Official Reports:

Presentation of the official delegation of Croatia at the Vilnius Forum 3-5 October 2000

Albania
Argentina
Armenia
Australia
Austria
Belarus
Bosnia-Herzegovina
Bulgaria
Canada
Croatia
Cyprus
Denmark
Estonia
Finland
Georgia
Greece
Italy
Korea
Latvia
Lithuania
Luxembourg
Macedonia
Netherlands
Norway
Paraguay
Portugal
Romania
Slovakia
Slovenia
Spain
Sweden
Turkey
Ukraine
Uruguay
Yugoslavia

Title
Presentation of the official delegation of Croatia at the Vilnius Forum

Speaker
Snjezana Bagic, Head of Governmental Office for Legislature and Chairman of Governmental Commission on Holocaust Issues

Date
3-5 October 2000

Description
Croatia sent an official delegation led by Snjezana Bagic to the Vilnius International Forum on Holocaust-Era Looted Assets (3-5 October 2000) who gave the presentation set out below.

All countries present at the Forum agreed the Final Declaration.

Presentation
During the recent war in its territory Croatia was a scene of massive human plight and material destruction, including devastation of its historic and cultural heritage, while the consequences of World War II had no yet been wholly remedied. In the war waged against Croatia since 1991 the cultural heritage sustained virtually immeasurable losses along with a huge property damage, including destruction and devastation of museums and galleries. Thus nearly the entire holdings of the Jasenovac Memorial Center and Museum were looted and taken away outside Croatia and are now exposed to deterioration due to inadequate storage. Based on a not yet completed assessment, it has been found that out of 204 museums, galleries and collections in Croatia a total of 66 museum buildings have been destroyed, and that the holdings of 45 museums and galleries have been affected to a varying degree (specifically, 6,551 museum items missing, 1,430 destroyed, 827 damaged). 

As reported by independent foreign experts, alone during the first seven months of war in Croatia more cultural treasures were destroyed than during the whole period of World War II in the former Yugoslavia. Negotiations between Croatia and Federal Republic of Yugoslavia on the restitution of the seized cultural heritage, based on the estimates of war damage and the reports by the Council of Europe, UNESCO and other international organizations in Croatia and Federal Republic of Yugoslavia, have remained fruitless which in turn adversely affects the efforts to determine, identify and specify the cultural treasures belonging to the Holocaust victims.

Besides, after World War II many regulations were passed and various commissions up, designed to protect the cultural property seized during World War II. However, these commissions never fully completed their tasks, nor were they able during the communist regime to prevent its continued misappropriation, devastation or disappearance without a trail.

Therefore, the holdings of the museums and galleries in Croatia are incomplete and experts are faced with a demanding task to identify the alienated items for their restitution to the respective museums and galleries. This would give a whole picture of the holdings and enable the qualified experts to determine the ownership of the works of art seized during and after the Holocaust, based on relevant international documents, including recommendations from the Holocaust conferences held so far. This will help to more clearly define the criteria applicable to the alienated works of art and other cultural treasures for their restitution to those from whom they were seized.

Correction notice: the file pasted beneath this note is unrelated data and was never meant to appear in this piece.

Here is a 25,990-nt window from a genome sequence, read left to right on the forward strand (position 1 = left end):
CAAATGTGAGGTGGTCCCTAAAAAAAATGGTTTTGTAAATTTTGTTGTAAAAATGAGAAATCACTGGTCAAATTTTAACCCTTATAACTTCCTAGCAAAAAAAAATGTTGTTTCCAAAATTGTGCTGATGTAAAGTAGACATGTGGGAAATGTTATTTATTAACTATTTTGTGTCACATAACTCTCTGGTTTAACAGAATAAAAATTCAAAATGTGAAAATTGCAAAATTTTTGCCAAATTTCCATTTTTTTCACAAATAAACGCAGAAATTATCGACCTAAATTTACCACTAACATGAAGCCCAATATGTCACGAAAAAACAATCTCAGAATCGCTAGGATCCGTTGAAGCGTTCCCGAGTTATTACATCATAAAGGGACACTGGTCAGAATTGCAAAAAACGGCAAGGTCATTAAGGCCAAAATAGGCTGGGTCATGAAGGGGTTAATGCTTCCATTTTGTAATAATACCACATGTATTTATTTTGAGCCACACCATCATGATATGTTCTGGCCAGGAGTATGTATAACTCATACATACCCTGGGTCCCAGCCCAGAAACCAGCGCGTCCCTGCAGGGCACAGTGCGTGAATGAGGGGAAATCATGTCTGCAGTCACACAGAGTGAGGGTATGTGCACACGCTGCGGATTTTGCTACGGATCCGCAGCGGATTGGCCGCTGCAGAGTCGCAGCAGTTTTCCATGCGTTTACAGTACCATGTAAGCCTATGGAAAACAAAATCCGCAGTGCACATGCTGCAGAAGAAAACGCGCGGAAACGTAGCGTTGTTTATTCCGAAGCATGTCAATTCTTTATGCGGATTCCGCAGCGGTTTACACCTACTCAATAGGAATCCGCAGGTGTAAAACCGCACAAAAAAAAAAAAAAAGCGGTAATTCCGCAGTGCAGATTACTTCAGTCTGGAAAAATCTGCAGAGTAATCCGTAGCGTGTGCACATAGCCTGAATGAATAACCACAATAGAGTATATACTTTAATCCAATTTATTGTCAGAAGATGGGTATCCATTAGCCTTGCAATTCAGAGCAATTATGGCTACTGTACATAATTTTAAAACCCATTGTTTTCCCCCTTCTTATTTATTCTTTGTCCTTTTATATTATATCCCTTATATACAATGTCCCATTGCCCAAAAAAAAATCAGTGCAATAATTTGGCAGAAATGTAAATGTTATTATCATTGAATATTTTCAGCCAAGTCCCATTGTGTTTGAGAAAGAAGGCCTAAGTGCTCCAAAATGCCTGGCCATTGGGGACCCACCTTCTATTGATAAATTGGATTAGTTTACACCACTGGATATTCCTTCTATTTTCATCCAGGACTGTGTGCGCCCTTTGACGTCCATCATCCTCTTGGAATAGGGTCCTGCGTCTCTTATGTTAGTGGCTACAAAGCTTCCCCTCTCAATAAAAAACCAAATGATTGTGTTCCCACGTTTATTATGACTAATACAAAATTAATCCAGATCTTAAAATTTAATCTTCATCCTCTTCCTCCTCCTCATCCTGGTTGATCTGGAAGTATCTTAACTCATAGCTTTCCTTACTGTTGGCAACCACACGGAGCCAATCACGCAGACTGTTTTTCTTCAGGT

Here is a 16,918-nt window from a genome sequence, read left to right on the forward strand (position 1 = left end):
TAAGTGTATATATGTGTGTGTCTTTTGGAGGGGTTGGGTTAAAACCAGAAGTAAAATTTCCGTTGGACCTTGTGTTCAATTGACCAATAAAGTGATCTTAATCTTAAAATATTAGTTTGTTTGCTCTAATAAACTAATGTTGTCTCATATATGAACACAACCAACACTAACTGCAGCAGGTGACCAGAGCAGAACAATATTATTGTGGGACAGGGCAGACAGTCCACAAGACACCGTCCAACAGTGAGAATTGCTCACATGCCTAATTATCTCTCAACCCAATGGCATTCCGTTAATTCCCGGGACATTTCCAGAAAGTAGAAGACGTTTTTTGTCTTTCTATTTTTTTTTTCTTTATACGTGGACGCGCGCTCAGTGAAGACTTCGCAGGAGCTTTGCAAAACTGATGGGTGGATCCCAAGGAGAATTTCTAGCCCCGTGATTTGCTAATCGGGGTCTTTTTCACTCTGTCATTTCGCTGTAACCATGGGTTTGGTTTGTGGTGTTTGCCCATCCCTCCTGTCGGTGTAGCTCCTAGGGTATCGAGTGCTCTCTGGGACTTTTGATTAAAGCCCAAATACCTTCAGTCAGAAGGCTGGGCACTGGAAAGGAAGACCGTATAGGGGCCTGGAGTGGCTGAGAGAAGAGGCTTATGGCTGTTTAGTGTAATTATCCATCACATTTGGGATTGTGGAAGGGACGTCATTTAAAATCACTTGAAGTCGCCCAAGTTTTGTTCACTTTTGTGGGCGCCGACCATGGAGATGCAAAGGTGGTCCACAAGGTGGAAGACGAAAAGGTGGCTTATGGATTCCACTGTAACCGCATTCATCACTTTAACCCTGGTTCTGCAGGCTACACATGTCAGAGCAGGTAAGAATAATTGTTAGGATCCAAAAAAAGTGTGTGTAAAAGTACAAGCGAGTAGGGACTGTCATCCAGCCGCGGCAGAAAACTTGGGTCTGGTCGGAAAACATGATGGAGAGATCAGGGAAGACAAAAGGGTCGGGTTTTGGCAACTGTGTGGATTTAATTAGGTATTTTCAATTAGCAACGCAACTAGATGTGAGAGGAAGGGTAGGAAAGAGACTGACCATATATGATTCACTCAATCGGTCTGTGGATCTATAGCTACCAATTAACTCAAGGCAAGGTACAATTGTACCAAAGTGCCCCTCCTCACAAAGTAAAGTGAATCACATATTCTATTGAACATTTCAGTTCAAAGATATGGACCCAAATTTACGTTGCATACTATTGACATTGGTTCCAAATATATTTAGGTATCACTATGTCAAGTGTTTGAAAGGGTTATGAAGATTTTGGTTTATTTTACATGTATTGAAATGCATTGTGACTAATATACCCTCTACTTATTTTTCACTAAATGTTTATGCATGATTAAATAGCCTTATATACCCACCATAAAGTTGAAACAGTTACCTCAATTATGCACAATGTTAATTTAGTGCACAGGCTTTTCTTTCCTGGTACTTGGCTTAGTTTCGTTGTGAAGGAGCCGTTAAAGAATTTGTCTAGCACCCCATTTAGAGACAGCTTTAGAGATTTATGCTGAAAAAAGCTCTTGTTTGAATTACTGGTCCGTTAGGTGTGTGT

As some participants may recall, Croatian delegation already informed at the Washington Conference that its Parliament adopted in 1 997 the Law on Restitution and Compensation for the Property Seized During and After World War II. In the meantime, this particular Law, which also includes the restitution of cultural assets, has been improved, according to the Constitutional Court decision, giving the right to foreign physical persons to obtain compensation. However, the identification of the objects of art and their rightful owners is difficult, partly due to illegal trade.

In this very moment, while we are discussing the restitution of looted cultural assets during the Holocaust Era, the experts from the Danube Region countries gathered in Croatian town Vukovar to find the way, how to implement the European Union Guidelines on restitution of illegally acquired cultural objects.

The new Croatian Government has shown, not only in words but also in deeds, its determination to wholly protect human rights and ensure the rule of law, including property restitution to the victims of Holocaust and communism. For that reason a special attention is paid to the property seized during World War II. Archives from that period are being sorted out and made available to the interested parties at home and abroad. Cooperation has been arranged with major museums and archives related to the Holocaust. The Croatian President and the Prime Minister, during their recent visit to USA and the Holocaust Museum in Washington, paid homage to the victims and said that in the dawn of the third millennium all countries, including Croatia, should put every effort to unveil the remaining mysteries of the worst evil of the millennium behind us and make amends for the injustices done to its victims. Croatia gives credit to the Lithuanian Government and the Council of Europe for organizing this Forum, which will surely raise the awareness of all the countries of the need to define their position regarding the restitution of cultural property belonging to the Holocaust victims and to take efficient steps to compensate for the injustice done to these victims.

Source
Vilnius International Forum on Holocaust-Era Looted Cultural Assets Website, accessed 27 November 2002.  The website no longer exists (20 July 2007).

© website copyright Central Registry 2018